Consistently ranked as among the happiest cities in the UK, as well as the best place to be a student, Newcastle upon Tyne has so much to give. Whatever you’re interested in, the chances are that Newcastle has it – from the Baltic Art Centre to over 300 cafes and pubs, and over 92 parks and churches, as well as a beloved football team and famously warm welcome, it’s all here. It’s also an affordable place to both live and visit, with tenants on average spending just a quarter of their earnings on rent and many of the city’s attractions easily accessible. With that in mind, here are 5 IDEAL buildings for architecture buffs to visit in Newcastle.


Nowadays, the Toffee Factory is a quirky office building full of creative businesses, but can you guess what it started life as? The answer is fairly obscure, as it was, in fact, a cattle sanatorium. Perhaps not what you were expecting? 

Anyway, Maynard’s Ltd leased the building from 1906, and began producing all kinds of sweets, most famously Maynard’s Toffee, but also making:

  • Acid Drops — boiled sweets with a sharp taste
  • Black Bullets — peppermint flavoured boiled sweets 
  • Cloves — red and white striped candy 
  • Pear Drops — pink and yellow sweets with a pear and banana taste 
  • Humbugs — black and white striped sweets with a peppermint taste
  • Aniseed Balls — hard candy flavoured with aniseed oil for a strong taste 
  • Rock — hard candy sticks usually sold in coastal areas 

A fire in 1993 left the factory building severely damaged, and it was abandoned for many years up until its refurbishment in 2011. It is now an office space that houses many creative industries, from advertising to virtual reality and landscape architects. 


Erected between 1265-1307, the first purpose of Sallyport Tower was to defend Newcastle’s city walls. Though the top part was destroyed by a Scottish siege in 1644, it was restored in 1716 for its second use as a meeting place for the Shipwright’s and Carpenter’s Guild. 

The tower is often inadvertently overlooked by the people of Newcastle, despite it being a notably distinctive site. As such, when photographer Kevin Radcliffe acquired the ancient building in 2015, he dubbed it ‘The Secret Tower’ and transformed its space into a gallery and an area for photoshoots in-between event bookings, such as weddings. Now, The Sallyport Tower opens twice a year for public admission, as a part of the Heritage Open Days calendar, and on these days it’s well worth a visit.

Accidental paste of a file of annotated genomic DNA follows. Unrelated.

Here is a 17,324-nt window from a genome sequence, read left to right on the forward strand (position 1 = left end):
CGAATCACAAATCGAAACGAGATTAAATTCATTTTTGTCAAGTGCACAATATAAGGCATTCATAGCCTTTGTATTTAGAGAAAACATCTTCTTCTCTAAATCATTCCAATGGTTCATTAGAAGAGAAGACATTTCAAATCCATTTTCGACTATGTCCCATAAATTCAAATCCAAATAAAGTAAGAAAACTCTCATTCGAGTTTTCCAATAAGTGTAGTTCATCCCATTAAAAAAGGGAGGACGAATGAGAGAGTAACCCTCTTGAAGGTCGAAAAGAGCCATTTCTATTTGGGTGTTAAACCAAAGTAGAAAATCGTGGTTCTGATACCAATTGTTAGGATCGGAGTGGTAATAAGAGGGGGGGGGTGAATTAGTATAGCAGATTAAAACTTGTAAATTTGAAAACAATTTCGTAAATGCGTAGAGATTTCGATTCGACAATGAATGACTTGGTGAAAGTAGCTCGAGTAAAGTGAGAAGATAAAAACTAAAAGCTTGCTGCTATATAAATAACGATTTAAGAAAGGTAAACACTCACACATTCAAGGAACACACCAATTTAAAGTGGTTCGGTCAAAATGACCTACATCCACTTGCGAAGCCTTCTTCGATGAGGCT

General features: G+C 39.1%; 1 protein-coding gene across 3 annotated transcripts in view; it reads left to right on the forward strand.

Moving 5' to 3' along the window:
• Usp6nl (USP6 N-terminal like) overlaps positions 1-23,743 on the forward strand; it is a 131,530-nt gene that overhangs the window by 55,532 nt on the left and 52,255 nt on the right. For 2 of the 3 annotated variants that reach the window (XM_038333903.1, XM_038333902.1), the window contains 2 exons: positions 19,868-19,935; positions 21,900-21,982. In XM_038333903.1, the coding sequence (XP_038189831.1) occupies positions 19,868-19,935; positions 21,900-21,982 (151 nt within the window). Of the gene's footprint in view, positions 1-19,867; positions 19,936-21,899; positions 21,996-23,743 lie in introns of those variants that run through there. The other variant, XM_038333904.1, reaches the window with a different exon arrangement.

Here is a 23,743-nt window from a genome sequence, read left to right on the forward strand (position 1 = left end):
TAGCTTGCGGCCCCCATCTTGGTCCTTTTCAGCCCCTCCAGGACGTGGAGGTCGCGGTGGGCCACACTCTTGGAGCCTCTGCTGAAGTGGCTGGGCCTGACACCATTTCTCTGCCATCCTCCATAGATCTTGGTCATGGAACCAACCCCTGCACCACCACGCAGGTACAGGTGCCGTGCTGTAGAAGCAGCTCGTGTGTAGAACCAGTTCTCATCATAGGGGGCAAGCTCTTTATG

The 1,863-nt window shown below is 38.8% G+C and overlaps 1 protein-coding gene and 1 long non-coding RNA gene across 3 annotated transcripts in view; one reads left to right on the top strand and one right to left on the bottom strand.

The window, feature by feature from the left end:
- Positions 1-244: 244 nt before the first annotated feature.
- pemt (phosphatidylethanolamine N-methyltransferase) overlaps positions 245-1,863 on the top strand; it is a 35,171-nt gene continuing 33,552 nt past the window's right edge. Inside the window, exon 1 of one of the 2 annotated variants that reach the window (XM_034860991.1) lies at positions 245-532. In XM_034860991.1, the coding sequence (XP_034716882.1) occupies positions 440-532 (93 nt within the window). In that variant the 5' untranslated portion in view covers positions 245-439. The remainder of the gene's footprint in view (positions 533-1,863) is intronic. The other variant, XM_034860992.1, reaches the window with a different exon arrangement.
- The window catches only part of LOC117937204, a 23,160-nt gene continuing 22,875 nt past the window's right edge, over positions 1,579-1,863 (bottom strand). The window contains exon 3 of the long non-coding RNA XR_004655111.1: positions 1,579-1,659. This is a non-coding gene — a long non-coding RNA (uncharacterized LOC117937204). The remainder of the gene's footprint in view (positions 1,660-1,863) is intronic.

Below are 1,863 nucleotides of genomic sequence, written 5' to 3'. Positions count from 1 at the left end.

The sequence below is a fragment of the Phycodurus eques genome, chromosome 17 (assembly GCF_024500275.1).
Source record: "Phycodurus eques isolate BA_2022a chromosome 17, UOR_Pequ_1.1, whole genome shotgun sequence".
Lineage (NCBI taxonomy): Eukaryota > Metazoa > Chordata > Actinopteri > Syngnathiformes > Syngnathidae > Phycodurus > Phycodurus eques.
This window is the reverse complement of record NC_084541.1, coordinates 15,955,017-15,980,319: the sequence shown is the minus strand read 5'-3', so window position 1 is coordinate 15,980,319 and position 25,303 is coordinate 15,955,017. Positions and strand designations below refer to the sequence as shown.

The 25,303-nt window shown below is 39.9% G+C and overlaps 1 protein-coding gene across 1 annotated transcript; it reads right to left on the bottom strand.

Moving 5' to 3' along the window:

The Royal Station Hotel is, without doubt, one of the most iconic buildings in the region. The hotel has welcomed many famous guests, including Laurel and Hardy, Laurence Olivier, and Muhammad Ali. But perhaps the most famous hand to grace the doors of the hotel was that of Queen Victoria, who opened the premises in 1850. This standout building makes it one of the most striking hotels Newcastle has to offer, and naturally, it has become a top wedding and events venue as well, with its ornate structures setting the perfect romantic scene. 

The site is a Grade I and Grade II listed building, yet it holds many modern facilities which would surprise anyone observing the traditional exterior. From an indoor swimming pool, fitness centre, sauna, hot tub, and free Wi-Fi facilities, The Royal Station Hotel is a must visit for anyone venturing up to the toon. 


The Blackfriars site dates back to 1239, and the picturesque cottage style building was once the rectory of a friary. The building was home to the ‘black friars’ (hence the name) and built on land donated by three sisters. The building itself was funded by Sir Peter Scott, the first Mayor of Newcastle. 

The friars would tend to the gardens surrounding the priory, which helped to sustain the work of the nearby infirmary with the diverse array of thriving plant life. As well as providing shelter for the friars, the priory housed King Henry III as the town had no inn at the time for royalty. Payment for his stay came in the form of white cloth, which covered both his stay and the damage caused by his retinue. Interestingly, the gifted white cloth provided tunics for the friars, which were worn with traditional black cloaks. It is said that this outfit inspired the black and white football strip of Newcastle United. 

Following King Henry VIII’s decree that all monasteries be closed, the building sadly fell into disrepair. The priory lost everything, and the church was demolished. Only the non-religious buildings of the cloisters remain. The friary’s former refectory survived and is now used as an 80-seat restaurant, believed to be the oldest dining room in the UK.


Speaking of the famous black and white stripes of Newcastle United, you can’t visit the city without paying a visit to its famous stadium St. James’ Park. A huge stadium of more than 52’000 capacity, it’s known across the country as being a cauldron of noise, atmosphere and passion; the Geordies just love their footy.

That doesn’t mean it’s an inhospitable place to visit on matchday. Quite on the contrary in fact; they are loyal but welcoming bunch. And if you don’t fancy actually attending a match, you can take a tour of the iconic venue, with their Rooftop Tour granting unparalleled views of the city (and the pitch below!). Or, you could catch a gig here. In recent years the stadium has hosted the likes of the Rolling Stones, Bruce Springsteen, Queen, Bob Dylan and many more.

If you’re visiting the city as a student, then check out our article on the 5 IDEAL ways to make the most of student discounts in Newcastle.

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